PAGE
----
Kalimantan, Tanjung Datu. Small village close to the Malaysian border. As usual in Indonesia there are happy, playfull children everywhere. (Photo Bjorn Grotting)
This article give some background to the complex traditions and multiethnicity of the young Indonesian nation. In the early 1990s, Indonesia’s society was divided into numerous ethnic groups and minorities (see list of principal ethnic groups). The largest group were the Javanese at 45 percent of the total population. Sundanese made up 14 percent, followed by Madurese, 7.5 percent, and coastal Malays, 7.5 percent.
As a sign of it’s diverse population, fully 26 percent of the population in 1992 consisted of numerous small ethnic groups or minorities. The extent of this diversity is unknown, however, since Indonesian censuses do not collect data on ethnicity.
As this increasingly mobile, multiethnic nation moved into its fifth decade of independence, Indonesians were made aware–through education, television, cinema, print media, and national parks–of the diversity of their own society. When Indonesians talk about their cultural differences with one another, one of the first words they use is adat (custom or tradition). This term adat is roughly translated as “custom” or “tradition,” but its meaning has undergone a number of transformations in Indonesia. In some circumstances, for instance, adat has a kind of legal status–certain adat laws (hukum adat) are recognized by the government as legitimate. These ancestral customs may pertain to a wide range of activities: agricultural production, religious practices, marriage arrangements, legal practices, political succession, or artistic expressions.
Despite the fact that the vast majority of Indonesians are Muslim, they maintain very different social identifications. For example, when Javanese try to explain the behavior of a Sundanese or a Balinese counterpart, they might say “because it is his adat.” Differences in the ways ethnic groups practice Islam are often ascribed to adat. Each group may have slightly different patterns of observing religious holidays, attending the mosque, expressing respect, or burying the dead.
Although adat in the sense of “custom” is often viewed as one of the deepest–even sacred–sources of consensus within an ethnic group, the word itself is actually of foreign derivation– originally from the Arabic. Through centuries of contact with outsiders, Indonesians have a long history of contrasting themselves and their traditions with those of others, and their notions of who they are as a people have been shaped in integral ways by these encounters. On the more isolated islands in eastern Indonesia, for instance, one finds ethnic groups that have no word for adat because they have had very little contact with outsiders.
Indonesia, Sumatra. Samosir. Simanindo on the northern tip of Samosir is the cultural center of Samosir, with a museum. Batak dance performance. (Photo Bjorn Grotting)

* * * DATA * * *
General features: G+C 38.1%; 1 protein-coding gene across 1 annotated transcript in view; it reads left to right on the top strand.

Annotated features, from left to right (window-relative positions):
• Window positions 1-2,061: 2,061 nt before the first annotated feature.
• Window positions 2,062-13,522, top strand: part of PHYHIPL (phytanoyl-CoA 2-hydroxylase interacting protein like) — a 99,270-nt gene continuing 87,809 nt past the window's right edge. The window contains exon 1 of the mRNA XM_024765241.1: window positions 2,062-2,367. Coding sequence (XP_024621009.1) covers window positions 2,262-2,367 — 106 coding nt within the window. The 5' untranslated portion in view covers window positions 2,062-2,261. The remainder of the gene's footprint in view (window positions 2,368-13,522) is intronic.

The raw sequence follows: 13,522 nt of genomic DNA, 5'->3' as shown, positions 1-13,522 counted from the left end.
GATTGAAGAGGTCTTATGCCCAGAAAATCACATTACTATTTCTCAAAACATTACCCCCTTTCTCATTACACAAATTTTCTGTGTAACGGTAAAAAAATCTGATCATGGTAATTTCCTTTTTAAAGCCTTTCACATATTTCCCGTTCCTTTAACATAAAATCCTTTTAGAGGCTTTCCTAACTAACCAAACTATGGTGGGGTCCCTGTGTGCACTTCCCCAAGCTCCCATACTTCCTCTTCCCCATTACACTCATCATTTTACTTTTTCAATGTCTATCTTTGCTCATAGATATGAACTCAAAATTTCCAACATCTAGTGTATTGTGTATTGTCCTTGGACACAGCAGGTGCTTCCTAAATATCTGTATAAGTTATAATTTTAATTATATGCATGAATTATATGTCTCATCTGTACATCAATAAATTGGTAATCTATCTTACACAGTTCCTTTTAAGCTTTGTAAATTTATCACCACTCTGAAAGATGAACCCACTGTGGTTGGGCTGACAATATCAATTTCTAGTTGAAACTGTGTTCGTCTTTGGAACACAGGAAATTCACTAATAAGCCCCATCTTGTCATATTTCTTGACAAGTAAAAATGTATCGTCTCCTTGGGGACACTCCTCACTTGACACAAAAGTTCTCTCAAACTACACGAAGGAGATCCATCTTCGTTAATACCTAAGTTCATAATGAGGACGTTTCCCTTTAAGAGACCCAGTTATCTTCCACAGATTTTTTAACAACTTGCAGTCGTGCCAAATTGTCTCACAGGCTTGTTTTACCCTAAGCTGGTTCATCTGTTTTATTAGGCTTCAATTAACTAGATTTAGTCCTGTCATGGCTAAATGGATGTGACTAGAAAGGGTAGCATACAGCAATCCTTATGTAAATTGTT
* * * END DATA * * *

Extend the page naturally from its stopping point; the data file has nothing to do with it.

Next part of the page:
In the 1970s and 1980s, the notion of adat came to take on a national significance in touristy settings such as Balinese artistic performances and in museum displays. Taman Mini, a kind of ethnographic theme park located on the outskirts of Jakarta, seeks to display and interpret the cultural variation of Indonesia. From its groundbreaking in 1971 and continuing after its completion in 1975, the park was surrounded in controversy, not least because its construction displaced hundreds of villagers whose land was seized in order to finish the job. Nonetheless, a 100-hectare park was landscaped to look like the archipelago of Indonesia in miniature when viewed from an overhead tramway. There was a house for each province to represent the vernacular architecture of the region. Distinctive local hand weapons, textiles, and books explaining the customs of the region were sold.
The powerful message of the park was that adat is contained in objective, material culture, that it is aesthetically pleasing and indeed marketable, but that it is more or less distinct from everyday social life. Furthermore, the exhibits conveyed the impression that ethnicity is a relatively simple aesthetic matter of regional and spatial variations rather than a matter of deep emotional or political attachments. However, the park provided visitors with a vivid and attractive (if not always convincing) model for how the Indonesian national motto– Unity in Diversity (Bhinneka Tunggal Ika, a Javanese motto dating to the fifteenth century Kingdom of Majapahit)–might be understood.
When Indonesians talk about their society in inclusive terms, they are more likely to use a word like budaya (culture) than adat. One speaks of kebudayaan Indonesia, the “culture of Indonesia,” as something grand, and refers to traditions of refinement and high civilization. The Hinduized dances, music, and literature of Java and Bali and the great monuments associated with their religion are often described as examples of “culture” or “civilization” but not “custom.” However the wide variety of sources of local identification underscore the diversity rather than the unity of the Indonesian population.
Library of Congress, Country Studies
Data as of November 1992